Avatar photo

Peter Millett

Ambassador to Libya, Tripoli

Part of UK in Jordan

14th May 2014

Leadership: Delegate or Die

We all face information-overload.  How can the leaders of  organisations cope with the mass of emails, phone calls, meetings, video-conferences and other demands on their time?  And how can we manage our time while also making sure that we deliver results?

The answer is through delegation:  by pushing decision-making and implementation down to people who have the time and skills to get things done;  by not trying to do everything ourselves;  and by trusting and empowering our staff. 

Many managers don’t want to delegate: knowledge is power and decision-making implies authority and prestige. Such attitudes are self-defeating. Leaders who fail to delegate risk being swamped with demands, being unable to prioritise and taking bad decisions. Or even worse, decisions will be stuck in the bottle-neck of their in-boxes; or they will burn out from overwork.

So how can we as managers delegate effectively?

For a start, we need to set a clear direction for the organisation. What is the overall long-term strategy?  What are we trying to achieve?  And what do we anticipate will be the short-term steps we need to take and the resources we need to use to get there?

Once the direction is clear, there is a myriad of recurring tasks that can be left to others: detailed planning, negotiating contracts, taking tactical decisions, monitoring the implementation of projects, attending meetings, and dealing with customers.

For example, in an Embassy, once the Ambassador has agreed the priorities and objectives for the year, he or she does not need to be consulted over every step and decision to achieve those goals.  Indeed, when it comes to technical decisions on projects or on visas, the Ambassador should not be involved.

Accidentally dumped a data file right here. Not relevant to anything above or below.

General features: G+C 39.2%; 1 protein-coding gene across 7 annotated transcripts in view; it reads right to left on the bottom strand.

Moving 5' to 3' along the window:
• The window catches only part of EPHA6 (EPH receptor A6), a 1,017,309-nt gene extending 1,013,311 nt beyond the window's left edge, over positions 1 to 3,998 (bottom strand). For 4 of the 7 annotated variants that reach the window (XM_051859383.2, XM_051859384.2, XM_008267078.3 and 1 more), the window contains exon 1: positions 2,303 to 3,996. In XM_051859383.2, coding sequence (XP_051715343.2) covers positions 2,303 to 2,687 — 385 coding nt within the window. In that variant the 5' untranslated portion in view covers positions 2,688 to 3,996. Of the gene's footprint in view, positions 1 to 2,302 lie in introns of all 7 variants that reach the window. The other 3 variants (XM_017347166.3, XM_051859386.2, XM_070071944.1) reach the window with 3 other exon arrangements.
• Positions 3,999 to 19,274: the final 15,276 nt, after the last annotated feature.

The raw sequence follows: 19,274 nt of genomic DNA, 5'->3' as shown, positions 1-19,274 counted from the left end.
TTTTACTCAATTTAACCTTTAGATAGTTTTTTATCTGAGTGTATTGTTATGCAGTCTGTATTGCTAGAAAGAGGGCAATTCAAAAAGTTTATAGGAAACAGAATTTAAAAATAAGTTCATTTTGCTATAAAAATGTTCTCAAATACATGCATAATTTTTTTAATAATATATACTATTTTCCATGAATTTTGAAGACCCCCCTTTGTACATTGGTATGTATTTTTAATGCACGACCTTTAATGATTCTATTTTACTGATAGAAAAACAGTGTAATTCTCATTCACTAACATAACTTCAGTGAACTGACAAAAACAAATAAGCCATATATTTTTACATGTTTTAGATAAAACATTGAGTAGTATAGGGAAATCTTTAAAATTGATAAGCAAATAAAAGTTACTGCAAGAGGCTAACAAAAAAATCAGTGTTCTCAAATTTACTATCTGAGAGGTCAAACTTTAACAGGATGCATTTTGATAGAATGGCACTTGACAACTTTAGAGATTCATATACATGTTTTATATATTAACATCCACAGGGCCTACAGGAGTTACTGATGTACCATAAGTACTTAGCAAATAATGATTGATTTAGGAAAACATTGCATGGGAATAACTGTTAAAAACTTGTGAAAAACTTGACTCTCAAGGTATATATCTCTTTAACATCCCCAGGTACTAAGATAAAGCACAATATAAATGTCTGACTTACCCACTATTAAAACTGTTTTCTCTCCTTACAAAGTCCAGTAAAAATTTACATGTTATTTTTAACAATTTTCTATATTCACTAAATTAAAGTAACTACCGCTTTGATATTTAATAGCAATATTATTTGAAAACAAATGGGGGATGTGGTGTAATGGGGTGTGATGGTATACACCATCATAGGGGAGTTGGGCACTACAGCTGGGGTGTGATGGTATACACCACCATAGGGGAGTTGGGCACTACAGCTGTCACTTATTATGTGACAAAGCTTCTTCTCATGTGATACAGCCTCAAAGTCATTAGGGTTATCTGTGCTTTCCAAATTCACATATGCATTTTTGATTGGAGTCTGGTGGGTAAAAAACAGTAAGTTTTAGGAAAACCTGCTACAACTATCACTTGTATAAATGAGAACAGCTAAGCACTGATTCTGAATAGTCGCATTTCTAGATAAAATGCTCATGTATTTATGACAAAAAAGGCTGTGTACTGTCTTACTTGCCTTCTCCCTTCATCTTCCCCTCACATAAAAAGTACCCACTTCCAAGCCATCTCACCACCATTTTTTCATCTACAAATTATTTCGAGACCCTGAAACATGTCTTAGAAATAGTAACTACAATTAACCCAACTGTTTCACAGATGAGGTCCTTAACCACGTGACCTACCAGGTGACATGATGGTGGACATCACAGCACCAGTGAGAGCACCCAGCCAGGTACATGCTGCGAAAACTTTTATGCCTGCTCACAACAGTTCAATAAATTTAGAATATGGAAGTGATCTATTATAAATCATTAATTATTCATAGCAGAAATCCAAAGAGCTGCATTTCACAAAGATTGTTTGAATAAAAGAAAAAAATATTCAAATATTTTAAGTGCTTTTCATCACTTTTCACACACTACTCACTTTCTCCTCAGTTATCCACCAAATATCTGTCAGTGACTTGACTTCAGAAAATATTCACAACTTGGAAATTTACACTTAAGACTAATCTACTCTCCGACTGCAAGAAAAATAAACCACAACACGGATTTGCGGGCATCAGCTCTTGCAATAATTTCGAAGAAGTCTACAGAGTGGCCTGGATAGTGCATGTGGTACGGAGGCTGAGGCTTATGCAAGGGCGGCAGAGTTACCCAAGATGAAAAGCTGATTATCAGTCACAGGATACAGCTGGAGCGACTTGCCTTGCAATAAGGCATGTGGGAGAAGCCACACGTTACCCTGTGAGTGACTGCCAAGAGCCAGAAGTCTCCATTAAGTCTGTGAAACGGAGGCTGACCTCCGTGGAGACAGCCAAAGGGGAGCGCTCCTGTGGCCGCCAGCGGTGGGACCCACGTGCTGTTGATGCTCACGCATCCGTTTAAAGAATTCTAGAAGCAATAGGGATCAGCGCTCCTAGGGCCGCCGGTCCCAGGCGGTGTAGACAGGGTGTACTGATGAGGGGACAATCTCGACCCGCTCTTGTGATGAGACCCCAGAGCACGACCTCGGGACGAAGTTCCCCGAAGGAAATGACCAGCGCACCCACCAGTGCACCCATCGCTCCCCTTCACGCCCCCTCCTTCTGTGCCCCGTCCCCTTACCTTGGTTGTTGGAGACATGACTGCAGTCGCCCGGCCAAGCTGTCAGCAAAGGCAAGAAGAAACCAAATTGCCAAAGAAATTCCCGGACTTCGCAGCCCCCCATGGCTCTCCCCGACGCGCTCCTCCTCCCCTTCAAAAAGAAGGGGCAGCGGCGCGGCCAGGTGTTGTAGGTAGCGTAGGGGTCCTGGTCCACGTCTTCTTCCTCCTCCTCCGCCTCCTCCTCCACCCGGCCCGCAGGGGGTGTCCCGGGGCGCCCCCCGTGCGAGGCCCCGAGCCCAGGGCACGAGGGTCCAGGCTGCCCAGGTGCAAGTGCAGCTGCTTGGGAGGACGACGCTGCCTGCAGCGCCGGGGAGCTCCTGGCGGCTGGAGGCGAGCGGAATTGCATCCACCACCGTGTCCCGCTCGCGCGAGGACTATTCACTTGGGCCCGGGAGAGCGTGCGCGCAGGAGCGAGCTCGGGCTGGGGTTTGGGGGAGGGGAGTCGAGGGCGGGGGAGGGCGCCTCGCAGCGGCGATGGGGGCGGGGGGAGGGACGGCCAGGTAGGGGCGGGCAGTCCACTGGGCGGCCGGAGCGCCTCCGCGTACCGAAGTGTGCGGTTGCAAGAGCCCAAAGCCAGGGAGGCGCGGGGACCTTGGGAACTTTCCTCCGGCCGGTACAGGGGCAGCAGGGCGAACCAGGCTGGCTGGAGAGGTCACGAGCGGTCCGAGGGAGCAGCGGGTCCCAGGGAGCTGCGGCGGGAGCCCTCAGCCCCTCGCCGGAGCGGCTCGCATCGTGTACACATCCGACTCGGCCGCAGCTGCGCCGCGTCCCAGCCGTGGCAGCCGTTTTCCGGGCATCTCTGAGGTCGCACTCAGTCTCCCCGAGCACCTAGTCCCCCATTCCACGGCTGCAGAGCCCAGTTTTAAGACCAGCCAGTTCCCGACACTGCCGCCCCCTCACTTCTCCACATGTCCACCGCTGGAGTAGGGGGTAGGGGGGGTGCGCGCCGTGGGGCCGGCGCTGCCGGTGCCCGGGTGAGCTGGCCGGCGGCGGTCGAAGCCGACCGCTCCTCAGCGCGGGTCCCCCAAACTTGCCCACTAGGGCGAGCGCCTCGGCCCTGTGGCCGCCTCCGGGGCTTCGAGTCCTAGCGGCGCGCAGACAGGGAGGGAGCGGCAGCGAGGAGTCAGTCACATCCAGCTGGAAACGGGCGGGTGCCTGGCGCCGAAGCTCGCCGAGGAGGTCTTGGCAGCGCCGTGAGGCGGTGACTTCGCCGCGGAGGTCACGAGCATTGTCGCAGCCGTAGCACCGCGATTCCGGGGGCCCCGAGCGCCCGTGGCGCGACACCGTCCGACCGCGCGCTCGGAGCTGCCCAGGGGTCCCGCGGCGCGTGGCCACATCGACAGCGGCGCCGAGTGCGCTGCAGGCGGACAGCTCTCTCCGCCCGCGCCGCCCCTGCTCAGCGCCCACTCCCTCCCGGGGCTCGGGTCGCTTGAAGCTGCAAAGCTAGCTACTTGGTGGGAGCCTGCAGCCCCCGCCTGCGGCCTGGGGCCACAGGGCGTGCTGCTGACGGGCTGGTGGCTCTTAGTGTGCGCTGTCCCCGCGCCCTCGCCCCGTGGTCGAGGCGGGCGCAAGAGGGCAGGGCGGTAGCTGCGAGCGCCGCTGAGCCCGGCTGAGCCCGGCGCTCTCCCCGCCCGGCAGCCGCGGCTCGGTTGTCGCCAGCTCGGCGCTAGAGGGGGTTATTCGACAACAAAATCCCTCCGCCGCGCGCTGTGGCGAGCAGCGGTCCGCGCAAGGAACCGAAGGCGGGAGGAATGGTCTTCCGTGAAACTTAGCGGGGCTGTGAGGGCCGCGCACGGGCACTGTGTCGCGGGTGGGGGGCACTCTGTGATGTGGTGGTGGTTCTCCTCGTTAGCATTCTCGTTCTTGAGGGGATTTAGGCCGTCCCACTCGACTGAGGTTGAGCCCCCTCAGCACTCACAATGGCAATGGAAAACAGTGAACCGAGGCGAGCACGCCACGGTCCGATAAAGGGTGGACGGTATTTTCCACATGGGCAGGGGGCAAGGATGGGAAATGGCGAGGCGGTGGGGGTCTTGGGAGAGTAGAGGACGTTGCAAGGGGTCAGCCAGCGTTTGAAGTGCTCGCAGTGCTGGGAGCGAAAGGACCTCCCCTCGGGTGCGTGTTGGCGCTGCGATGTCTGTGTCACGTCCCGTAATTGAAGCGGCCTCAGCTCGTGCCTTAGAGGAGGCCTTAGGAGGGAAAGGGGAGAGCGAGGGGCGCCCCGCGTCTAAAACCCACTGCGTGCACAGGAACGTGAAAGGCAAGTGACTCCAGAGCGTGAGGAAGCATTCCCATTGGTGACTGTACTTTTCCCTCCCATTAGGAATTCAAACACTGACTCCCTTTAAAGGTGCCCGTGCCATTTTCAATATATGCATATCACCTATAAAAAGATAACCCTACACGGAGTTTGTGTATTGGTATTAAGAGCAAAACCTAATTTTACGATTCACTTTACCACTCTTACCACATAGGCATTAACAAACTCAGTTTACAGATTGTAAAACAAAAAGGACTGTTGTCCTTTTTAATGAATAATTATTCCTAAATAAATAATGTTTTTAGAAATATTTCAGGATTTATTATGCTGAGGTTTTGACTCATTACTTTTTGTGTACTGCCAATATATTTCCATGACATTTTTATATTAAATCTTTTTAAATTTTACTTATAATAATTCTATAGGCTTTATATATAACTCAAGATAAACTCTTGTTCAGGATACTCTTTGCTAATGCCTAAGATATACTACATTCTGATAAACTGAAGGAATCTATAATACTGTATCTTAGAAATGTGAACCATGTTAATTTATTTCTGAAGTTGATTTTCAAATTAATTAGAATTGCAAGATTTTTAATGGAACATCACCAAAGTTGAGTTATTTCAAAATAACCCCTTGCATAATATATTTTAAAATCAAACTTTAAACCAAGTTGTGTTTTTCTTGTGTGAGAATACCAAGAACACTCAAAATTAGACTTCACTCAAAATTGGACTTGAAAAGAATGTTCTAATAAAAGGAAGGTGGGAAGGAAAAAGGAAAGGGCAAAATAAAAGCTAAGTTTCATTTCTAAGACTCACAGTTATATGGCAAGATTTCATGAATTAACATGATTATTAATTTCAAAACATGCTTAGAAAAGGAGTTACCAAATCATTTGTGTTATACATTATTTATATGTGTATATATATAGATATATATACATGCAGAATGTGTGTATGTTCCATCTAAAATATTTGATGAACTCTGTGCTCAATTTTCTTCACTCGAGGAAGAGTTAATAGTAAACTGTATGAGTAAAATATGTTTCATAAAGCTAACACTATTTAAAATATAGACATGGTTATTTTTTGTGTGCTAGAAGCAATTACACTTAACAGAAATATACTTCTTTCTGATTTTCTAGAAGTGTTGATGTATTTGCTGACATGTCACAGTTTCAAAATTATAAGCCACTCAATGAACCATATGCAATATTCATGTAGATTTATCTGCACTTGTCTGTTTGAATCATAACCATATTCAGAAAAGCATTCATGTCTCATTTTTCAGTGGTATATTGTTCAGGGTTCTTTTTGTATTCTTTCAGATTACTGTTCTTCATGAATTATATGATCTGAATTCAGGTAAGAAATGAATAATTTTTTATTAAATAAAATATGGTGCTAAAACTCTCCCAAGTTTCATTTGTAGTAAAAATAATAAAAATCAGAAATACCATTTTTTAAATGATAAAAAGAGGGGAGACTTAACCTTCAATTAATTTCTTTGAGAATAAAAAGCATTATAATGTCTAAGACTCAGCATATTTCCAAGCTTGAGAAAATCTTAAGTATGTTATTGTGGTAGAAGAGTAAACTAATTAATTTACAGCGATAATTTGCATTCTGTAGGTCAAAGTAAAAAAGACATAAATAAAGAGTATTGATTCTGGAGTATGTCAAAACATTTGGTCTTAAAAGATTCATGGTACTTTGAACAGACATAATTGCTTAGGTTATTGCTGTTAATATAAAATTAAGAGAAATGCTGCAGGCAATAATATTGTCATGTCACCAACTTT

Successful delegation requires good communications. Leaders must clearly explain the strategic direction, the overall policy and the goals to be achieved.  They must also be clear about the standards to be met and the timetable for delivery. And they must be available to answer questions and clarify any points about which their staff are unclear.

Of course, communications must be two-way. Listening is a vital part of management and we must give our staff the chance to be heard. They know how things are done, can advise on the most suitable methods to get the best results and can flag up problems.  There should be no ‘Mushroom Management’: where employees are kept in the dark and have manure thrown at them from time-to-time.

Delegation also requires trust. The manager must trust the employee. And employees need to have confidence that their managers will back them if something goes wrong.  

Building trust means empowering people. To work, staff need the training, coaching and mentoring to make sure they have the skills and capabilities to get the delegated tasks done more effectively.

Delegation does not mean getting abandoning authority and accountability. The buck still stops with the boss. Blaming minions if mistakes are made is not only bad management; it will undermine good delegation in future.  In any case, mistakes should be seen as an opportunity for learning lessons, making changes and avoiding errors in the future.

On the other side of the coin, success should be celebrated.  The manager should thank the staff who delivered it and reward them.

These are all themes I will hear more about at our Foreign Office Leadership Conference in London this week when all UK Heads of Mission will be discussing  both policy and management issues. On return to Amman, I will share the lessons I have learned with the whole Embassy as a way to set a clear direction for the future and delegate tasks to achieve these goals.